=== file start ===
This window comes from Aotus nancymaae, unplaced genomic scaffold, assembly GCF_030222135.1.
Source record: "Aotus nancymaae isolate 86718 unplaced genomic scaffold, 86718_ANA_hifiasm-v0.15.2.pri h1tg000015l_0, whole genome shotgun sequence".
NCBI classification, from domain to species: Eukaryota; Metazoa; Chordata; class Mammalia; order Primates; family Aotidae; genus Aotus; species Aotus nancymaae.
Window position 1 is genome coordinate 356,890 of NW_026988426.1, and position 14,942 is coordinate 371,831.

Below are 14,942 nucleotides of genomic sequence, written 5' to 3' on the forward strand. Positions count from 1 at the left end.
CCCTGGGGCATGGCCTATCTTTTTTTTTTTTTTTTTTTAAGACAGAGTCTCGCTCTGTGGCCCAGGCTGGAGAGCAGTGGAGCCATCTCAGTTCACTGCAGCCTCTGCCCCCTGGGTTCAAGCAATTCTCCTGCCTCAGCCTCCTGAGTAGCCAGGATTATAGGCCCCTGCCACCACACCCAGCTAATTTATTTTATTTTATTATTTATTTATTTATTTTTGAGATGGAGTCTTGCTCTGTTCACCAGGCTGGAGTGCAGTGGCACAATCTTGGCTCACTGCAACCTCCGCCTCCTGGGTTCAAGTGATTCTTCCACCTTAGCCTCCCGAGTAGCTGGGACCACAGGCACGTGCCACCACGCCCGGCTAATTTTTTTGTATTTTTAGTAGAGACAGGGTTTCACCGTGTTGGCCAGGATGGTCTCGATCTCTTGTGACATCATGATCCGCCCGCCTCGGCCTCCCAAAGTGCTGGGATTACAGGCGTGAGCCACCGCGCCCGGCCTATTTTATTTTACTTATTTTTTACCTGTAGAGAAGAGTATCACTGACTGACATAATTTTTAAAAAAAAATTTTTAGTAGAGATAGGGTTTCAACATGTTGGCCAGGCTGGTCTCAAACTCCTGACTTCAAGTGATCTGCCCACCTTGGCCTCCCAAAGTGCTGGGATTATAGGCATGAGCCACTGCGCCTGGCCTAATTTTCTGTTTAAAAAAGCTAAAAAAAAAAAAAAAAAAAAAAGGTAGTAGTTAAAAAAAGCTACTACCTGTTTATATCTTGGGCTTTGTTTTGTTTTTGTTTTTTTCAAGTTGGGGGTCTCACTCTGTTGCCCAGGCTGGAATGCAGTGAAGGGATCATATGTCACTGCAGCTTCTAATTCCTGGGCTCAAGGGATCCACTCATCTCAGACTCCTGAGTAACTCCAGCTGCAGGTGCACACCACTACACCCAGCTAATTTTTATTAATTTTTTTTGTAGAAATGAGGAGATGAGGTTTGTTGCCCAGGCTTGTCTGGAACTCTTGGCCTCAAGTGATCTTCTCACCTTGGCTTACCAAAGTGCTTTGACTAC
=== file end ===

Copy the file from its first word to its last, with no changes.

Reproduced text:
This window comes from Aotus nancymaae, unplaced genomic scaffold, assembly GCF_030222135.1.
Source record: "Aotus nancymaae isolate 86718 unplaced genomic scaffold, 86718_ANA_hifiasm-v0.15.2.pri h1tg000015l_0, whole genome shotgun sequence".
NCBI classification, from domain to species: Eukaryota; Metazoa; Chordata; class Mammalia; order Primates; family Aotidae; genus Aotus; species Aotus nancymaae.
Window position 1 is genome coordinate 356,890 of NW_026988426.1, and position 14,942 is coordinate 371,831.

Below are 14,942 nucleotides of genomic sequence, written 5' to 3' on the forward strand. Positions count from 1 at the left end.
CCCTGGGGCATGGCCTATCTTTTTTTTTTTTTTTTTTTAAGACAGAGTCTCGCTCTGTGGCCCAGGCTGGAGAGCAGTGGAGCCATCTCAGTTCACTGCAGCCTCTGCCCCCTGGGTTCAAGCAATTCTCCTGCCTCAGCCTCCTGAGTAGCCAGGATTATAGGCCCCTGCCACCACACCCAGCTAATTTATTTTATTTTATTATTTATTTATTTATTTTTGAGATGGAGTCTTGCTCTGTTCACCAGGCTGGAGTGCAGTGGCACAATCTTGGCTCACTGCAACCTCCGCCTCCTGGGTTCAAGTGATTCTTCCACCTTAGCCTCCCGAGTAGCTGGGACCACAGGCACGTGCCACCACGCCCGGCTAATTTTTTTGTATTTTTAGTAGAGACAGGGTTTCACCGTGTTGGCCAGGATGGTCTCGATCTCTTGTGACATCATGATCCGCCCGCCTCGGCCTCCCAAAGTGCTGGGATTACAGGCGTGAGCCACCGCGCCCGGCCTATTTTATTTTACTTATTTTTTACCTGTAGAGAAGAGTATCACTGACTGACATAATTTTTAAAAAAAAATTTTTAGTAGAGATAGGGTTTCAACATGTTGGCCAGGCTGGTCTCAAACTCCTGACTTCAAGTGATCTGCCCACCTTGGCCTCCCAAAGTGCTGGGATTATAGGCATGAGCCACTGCGCCTGGCCTAATTTTCTGTTTAAAAAAGCTAAAAAAAAAAAAAAAAAAAAAAGGTAGTAGTTAAAAAAAGCTACTACCTGTTTATATCTTGGGCTTTGTTTTGTTTTTGTTTTTTTCAAGTTGGGGGTCTCACTCTGTTGCCCAGGCTGGAATGCAGTGAAGGGATCATATGTCACTGCAGCTTCTAATTCCTGGGCTCAAGGGATCCACTCATCTCAGACTCCTGAGTAACTCCAGCTGCAGGTGCACACCACTACACCCAGCTAATTTTTATTAATTTTTTTTGTAGAAATGAGGAGATGAGGTTTGTTGCCCAGGCTTGTCTGGAACTCTTGGCCTCAAGTGATCTTCTCACCTTGGCTTACCAAAGTGCTTTGACTAC